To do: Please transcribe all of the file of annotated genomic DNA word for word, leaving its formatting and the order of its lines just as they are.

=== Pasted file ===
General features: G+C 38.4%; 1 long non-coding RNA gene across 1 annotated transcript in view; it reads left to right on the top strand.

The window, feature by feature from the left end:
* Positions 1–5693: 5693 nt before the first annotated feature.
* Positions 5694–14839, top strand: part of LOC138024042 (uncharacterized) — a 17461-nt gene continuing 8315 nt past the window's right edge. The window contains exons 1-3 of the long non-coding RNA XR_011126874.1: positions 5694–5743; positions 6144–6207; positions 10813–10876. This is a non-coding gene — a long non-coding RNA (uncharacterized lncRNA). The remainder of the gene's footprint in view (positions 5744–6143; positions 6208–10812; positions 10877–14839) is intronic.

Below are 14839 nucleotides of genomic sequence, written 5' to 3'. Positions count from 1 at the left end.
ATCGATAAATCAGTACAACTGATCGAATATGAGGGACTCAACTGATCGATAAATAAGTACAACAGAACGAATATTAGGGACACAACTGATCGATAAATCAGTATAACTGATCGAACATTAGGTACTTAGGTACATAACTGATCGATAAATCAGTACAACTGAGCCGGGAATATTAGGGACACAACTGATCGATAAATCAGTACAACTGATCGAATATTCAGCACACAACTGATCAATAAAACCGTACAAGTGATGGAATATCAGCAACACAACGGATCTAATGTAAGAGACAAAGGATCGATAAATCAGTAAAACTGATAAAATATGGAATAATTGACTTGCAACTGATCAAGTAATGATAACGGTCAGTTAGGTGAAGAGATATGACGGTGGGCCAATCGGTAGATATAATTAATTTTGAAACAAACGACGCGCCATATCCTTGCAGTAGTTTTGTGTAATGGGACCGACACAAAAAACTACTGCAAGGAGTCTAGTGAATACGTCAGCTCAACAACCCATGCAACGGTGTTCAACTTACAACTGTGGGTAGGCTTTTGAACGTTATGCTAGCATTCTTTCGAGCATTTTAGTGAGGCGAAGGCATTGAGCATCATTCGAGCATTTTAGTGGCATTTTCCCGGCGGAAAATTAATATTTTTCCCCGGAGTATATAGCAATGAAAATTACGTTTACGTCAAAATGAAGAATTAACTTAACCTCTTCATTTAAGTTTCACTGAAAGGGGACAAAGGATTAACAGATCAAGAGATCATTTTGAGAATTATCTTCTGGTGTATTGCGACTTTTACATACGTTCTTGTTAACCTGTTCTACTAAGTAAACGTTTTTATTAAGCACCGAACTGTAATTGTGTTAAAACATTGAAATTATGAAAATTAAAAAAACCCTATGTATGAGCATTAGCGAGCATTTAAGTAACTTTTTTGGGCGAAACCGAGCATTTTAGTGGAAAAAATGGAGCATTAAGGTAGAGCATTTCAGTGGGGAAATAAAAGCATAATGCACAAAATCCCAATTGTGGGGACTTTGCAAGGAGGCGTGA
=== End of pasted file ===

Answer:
General features: G+C 38.4%; 1 long non-coding RNA gene across 1 annotated transcript in view; it reads left to right on the top strand.

The window, feature by feature from the left end:
* Positions 1–5693: 5693 nt before the first annotated feature.
* Positions 5694–14839, top strand: part of LOC138024042 (uncharacterized) — a 17461-nt gene continuing 8315 nt past the window's right edge. The window contains exons 1-3 of the long non-coding RNA XR_011126874.1: positions 5694–5743; positions 6144–6207; positions 10813–10876. This is a non-coding gene — a long non-coding RNA (uncharacterized lncRNA). The remainder of the gene's footprint in view (positions 5744–6143; positions 6208–10812; positions 10877–14839) is intronic.

Below are 14839 nucleotides of genomic sequence, written 5' to 3'. Positions count from 1 at the left end.
ATCGATAAATCAGTACAACTGATCGAATATGAGGGACTCAACTGATCGATAAATAAGTACAACAGAACGAATATTAGGGACACAACTGATCGATAAATCAGTATAACTGATCGAACATTAGGTACTTAGGTACATAACTGATCGATAAATCAGTACAACTGAGCCGGGAATATTAGGGACACAACTGATCGATAAATCAGTACAACTGATCGAATATTCAGCACACAACTGATCAATAAAACCGTACAAGTGATGGAATATCAGCAACACAACGGATCTAATGTAAGAGACAAAGGATCGATAAATCAGTAAAACTGATAAAATATGGAATAATTGACTTGCAACTGATCAAGTAATGATAACGGTCAGTTAGGTGAAGAGATATGACGGTGGGCCAATCGGTAGATATAATTAATTTTGAAACAAACGACGCGCCATATCCTTGCAGTAGTTTTGTGTAATGGGACCGACACAAAAAACTACTGCAAGGAGTCTAGTGAATACGTCAGCTCAACAACCCATGCAACGGTGTTCAACTTACAACTGTGGGTAGGCTTTTGAACGTTATGCTAGCATTCTTTCGAGCATTTTAGTGAGGCGAAGGCATTGAGCATCATTCGAGCATTTTAGTGGCATTTTCCCGGCGGAAAATTAATATTTTTCCCCGGAGTATATAGCAATGAAAATTACGTTTACGTCAAAATGAAGAATTAACTTAACCTCTTCATTTAAGTTTCACTGAAAGGGGACAAAGGATTAACAGATCAAGAGATCATTTTGAGAATTATCTTCTGGTGTATTGCGACTTTTACATACGTTCTTGTTAACCTGTTCTACTAAGTAAACGTTTTTATTAAGCACCGAACTGTAATTGTGTTAAAACATTGAAATTATGAAAATTAAAAAAACCCTATGTATGAGCATTAGCGAGCATTTAAGTAACTTTTTTGGGCGAAACCGAGCATTTTAGTGGAAAAAATGGAGCATTAAGGTAGAGCATTTCAGTGGGGAAATAAAAGCATAATGCACAAAATCCCAATTGTGGGGACTTTGCAAGGAGGCGTGA